Hat tip to Booty Juice for supplying more evidence on the impact of mortgage rates on home prices.
At first glance, this is one of those things that makes perfect sense: The same mortgage payment translates to a larger loan value when rates are low. But how does this hold up under statistical scrutiny?
The answer shocked me: They don’t. In fact, history shows the exact opposite is true.
Home prices tend to go up with interest rates:
How Is This Possible? There are two things I can think of to explain what we’re seeing. Either interest rates don’t matter as much as other factors in determining housing prices and the correlation is merely coincidence; or, higher rates harbor, or are harbored in, conditions that favor housing.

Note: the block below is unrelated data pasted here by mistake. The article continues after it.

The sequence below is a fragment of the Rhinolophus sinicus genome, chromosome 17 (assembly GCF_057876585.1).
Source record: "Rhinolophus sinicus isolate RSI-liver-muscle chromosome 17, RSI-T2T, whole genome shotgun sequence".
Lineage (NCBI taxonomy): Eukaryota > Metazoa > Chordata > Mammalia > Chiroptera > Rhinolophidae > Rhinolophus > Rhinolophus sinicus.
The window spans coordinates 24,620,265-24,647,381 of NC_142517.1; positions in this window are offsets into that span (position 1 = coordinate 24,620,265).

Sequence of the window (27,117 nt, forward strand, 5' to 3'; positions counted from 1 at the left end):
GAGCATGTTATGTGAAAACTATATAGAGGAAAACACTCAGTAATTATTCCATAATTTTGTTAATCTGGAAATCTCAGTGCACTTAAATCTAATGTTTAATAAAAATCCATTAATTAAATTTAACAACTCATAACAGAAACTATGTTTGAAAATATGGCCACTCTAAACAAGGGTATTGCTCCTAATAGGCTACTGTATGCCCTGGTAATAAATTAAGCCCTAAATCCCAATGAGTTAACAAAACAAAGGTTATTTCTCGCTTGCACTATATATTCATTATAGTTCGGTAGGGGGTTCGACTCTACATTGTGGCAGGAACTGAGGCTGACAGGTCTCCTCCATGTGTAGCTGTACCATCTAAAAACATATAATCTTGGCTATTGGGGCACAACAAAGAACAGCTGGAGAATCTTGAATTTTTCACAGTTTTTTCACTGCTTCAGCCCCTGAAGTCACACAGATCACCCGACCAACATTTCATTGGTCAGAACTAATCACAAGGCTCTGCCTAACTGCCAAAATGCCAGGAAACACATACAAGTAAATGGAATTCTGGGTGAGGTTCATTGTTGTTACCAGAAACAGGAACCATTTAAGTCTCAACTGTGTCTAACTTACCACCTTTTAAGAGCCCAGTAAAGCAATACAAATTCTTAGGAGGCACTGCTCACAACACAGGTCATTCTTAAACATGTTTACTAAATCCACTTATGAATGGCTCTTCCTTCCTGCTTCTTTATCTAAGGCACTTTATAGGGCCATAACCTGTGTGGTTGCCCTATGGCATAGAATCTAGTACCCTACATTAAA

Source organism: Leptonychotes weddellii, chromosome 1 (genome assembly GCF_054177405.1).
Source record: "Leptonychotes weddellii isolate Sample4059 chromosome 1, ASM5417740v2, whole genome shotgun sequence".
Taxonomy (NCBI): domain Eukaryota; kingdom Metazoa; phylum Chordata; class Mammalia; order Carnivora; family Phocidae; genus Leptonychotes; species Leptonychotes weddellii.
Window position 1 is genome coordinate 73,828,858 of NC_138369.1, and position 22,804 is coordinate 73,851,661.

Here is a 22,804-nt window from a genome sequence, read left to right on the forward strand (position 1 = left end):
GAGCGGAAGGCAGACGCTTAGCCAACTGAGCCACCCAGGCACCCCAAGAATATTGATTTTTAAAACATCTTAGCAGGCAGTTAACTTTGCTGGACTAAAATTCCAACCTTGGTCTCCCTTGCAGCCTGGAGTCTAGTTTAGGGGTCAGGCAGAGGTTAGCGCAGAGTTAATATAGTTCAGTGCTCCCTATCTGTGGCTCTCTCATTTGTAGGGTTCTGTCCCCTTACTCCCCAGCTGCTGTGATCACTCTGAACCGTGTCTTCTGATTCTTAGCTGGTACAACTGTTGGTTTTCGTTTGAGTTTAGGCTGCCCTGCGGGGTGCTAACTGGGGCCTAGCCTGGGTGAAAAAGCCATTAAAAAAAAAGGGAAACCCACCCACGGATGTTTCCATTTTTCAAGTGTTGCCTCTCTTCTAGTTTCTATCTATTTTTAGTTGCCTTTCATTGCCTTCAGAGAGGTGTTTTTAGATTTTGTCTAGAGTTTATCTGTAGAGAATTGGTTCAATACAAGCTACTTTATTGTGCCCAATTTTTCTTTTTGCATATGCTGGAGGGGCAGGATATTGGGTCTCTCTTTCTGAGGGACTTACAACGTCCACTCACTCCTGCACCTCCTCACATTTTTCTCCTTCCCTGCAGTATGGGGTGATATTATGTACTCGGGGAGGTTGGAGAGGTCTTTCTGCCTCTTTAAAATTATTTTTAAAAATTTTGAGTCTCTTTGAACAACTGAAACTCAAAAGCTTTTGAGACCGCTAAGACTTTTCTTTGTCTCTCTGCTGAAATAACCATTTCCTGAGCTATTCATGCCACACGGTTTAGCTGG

The first case isn’t too difficult to imagine. There are many factors that can affect housing: personal income, general economic conditions, supply vs. demand, family formation, population growth, technological innovations like the automobile that enabled suburbia, and so forth. Interest rate consequences can easily be lost in the mix. Maybe, if all other factors were held constant, we’d see a negative relationship to validate conventional wisdom.
The second case is more difficult to explain. Can high rates actually benefit housing prices? High interest rates provide incentive to save. More savings mean healthier consumer balance sheets, better credit and more equity to put down on a home. So higher rates should influence the relative mix between debt and equity capital, but it doesn’t necessarily influence total asset prices.
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JtR: The 1998-2007 mega-boom was fueled by several additional factors besides improving rates – more favorable taxation that encouraged flippers, exotic neg-am terms with fog-a-mirror qualifying, and 100% financing.